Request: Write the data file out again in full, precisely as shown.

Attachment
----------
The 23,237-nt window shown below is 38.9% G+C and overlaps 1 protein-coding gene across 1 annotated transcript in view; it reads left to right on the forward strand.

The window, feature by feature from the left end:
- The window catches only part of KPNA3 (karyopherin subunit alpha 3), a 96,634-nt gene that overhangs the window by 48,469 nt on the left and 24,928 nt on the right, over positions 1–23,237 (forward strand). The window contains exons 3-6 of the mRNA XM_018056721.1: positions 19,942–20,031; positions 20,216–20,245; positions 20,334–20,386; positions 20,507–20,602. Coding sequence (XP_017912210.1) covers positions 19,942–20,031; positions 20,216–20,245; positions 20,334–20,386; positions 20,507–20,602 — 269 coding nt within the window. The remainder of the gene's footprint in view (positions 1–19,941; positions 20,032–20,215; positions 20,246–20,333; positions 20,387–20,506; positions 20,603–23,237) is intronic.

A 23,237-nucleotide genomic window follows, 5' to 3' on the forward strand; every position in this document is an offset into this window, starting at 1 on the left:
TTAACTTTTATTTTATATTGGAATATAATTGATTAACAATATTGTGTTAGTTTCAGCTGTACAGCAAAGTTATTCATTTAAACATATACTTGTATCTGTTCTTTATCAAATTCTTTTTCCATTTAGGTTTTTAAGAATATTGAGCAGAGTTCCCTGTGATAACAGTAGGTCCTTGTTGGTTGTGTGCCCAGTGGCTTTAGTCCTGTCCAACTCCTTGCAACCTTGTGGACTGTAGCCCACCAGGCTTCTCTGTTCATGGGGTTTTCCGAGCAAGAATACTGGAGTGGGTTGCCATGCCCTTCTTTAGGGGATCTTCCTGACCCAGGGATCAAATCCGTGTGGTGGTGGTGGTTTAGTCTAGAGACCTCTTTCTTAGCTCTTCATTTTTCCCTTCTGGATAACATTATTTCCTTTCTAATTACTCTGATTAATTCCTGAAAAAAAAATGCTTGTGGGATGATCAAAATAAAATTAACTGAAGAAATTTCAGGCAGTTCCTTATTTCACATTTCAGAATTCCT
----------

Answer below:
The 23,237-nt window shown below is 38.9% G+C and overlaps 1 protein-coding gene across 1 annotated transcript in view; it reads left to right on the forward strand.

The window, feature by feature from the left end:
- The window catches only part of KPNA3 (karyopherin subunit alpha 3), a 96,634-nt gene that overhangs the window by 48,469 nt on the left and 24,928 nt on the right, over positions 1–23,237 (forward strand). The window contains exons 3-6 of the mRNA XM_018056721.1: positions 19,942–20,031; positions 20,216–20,245; positions 20,334–20,386; positions 20,507–20,602. Coding sequence (XP_017912210.1) covers positions 19,942–20,031; positions 20,216–20,245; positions 20,334–20,386; positions 20,507–20,602 — 269 coding nt within the window. The remainder of the gene's footprint in view (positions 1–19,941; positions 20,032–20,215; positions 20,246–20,333; positions 20,387–20,506; positions 20,603–23,237) is intronic.

A 23,237-nucleotide genomic window follows, 5' to 3' on the forward strand; every position in this document is an offset into this window, starting at 1 on the left:
TTAACTTTTATTTTATATTGGAATATAATTGATTAACAATATTGTGTTAGTTTCAGCTGTACAGCAAAGTTATTCATTTAAACATATACTTGTATCTGTTCTTTATCAAATTCTTTTTCCATTTAGGTTTTTAAGAATATTGAGCAGAGTTCCCTGTGATAACAGTAGGTCCTTGTTGGTTGTGTGCCCAGTGGCTTTAGTCCTGTCCAACTCCTTGCAACCTTGTGGACTGTAGCCCACCAGGCTTCTCTGTTCATGGGGTTTTCCGAGCAAGAATACTGGAGTGGGTTGCCATGCCCTTCTTTAGGGGATCTTCCTGACCCAGGGATCAAATCCGTGTGGTGGTGGTGGTTTAGTCTAGAGACCTCTTTCTTAGCTCTTCATTTTTCCCTTCTGGATAACATTATTTCCTTTCTAATTACTCTGATTAATTCCTGAAAAAAAAATGCTTGTGGGATGATCAAAATAAAATTAACTGAAGAAATTTCAGGCAGTTCCTTATTTCACATTTCAGAATTCCT